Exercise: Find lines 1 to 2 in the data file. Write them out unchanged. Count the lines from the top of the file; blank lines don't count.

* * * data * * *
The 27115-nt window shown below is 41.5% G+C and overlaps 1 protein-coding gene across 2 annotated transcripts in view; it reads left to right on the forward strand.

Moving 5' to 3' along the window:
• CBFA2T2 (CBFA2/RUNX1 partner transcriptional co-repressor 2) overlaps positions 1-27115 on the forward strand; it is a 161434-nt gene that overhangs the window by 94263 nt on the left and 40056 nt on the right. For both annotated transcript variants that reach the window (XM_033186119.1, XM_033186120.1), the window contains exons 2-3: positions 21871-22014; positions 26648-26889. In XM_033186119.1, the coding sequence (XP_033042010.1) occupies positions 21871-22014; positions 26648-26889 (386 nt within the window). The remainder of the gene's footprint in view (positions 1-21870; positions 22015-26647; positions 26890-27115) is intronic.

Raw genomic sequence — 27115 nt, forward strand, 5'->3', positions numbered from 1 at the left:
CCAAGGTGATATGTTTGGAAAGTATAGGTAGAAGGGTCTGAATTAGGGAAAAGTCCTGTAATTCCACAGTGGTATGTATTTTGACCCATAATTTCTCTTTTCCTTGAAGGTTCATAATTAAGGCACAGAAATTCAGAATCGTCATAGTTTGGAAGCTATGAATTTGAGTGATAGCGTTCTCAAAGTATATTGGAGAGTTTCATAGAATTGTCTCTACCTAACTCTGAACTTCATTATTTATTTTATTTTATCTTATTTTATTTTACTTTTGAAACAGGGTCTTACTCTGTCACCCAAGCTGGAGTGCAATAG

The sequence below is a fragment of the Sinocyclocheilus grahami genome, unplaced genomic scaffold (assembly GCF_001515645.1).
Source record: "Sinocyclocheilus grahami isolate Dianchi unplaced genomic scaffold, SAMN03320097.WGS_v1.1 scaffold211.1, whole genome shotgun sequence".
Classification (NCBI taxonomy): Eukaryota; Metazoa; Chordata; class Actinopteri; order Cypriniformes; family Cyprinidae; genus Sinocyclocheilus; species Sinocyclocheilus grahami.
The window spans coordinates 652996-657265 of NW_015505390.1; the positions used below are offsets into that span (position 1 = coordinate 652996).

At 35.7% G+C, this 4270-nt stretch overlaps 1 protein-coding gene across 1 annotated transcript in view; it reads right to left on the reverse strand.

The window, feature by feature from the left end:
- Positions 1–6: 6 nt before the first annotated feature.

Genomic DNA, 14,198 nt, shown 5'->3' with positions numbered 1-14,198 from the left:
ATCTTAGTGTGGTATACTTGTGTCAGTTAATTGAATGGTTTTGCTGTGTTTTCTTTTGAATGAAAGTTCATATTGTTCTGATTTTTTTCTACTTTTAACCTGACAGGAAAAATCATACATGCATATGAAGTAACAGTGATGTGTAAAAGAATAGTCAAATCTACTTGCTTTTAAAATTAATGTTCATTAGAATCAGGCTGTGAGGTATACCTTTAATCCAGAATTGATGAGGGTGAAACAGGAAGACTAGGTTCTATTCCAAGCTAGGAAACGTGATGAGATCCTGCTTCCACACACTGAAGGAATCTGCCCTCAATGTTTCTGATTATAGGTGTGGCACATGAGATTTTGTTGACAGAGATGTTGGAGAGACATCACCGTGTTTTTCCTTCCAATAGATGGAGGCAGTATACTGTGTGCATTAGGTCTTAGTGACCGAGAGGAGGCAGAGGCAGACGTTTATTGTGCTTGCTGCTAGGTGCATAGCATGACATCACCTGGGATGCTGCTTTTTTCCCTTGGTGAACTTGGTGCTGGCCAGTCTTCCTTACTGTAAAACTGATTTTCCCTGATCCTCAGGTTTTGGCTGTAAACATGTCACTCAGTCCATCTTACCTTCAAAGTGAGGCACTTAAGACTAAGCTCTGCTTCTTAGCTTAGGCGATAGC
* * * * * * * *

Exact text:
The 27115-nt window shown below is 41.5% G+C and overlaps 1 protein-coding gene across 2 annotated transcripts in view; it reads left to right on the forward strand.

Moving 5' to 3' along the window: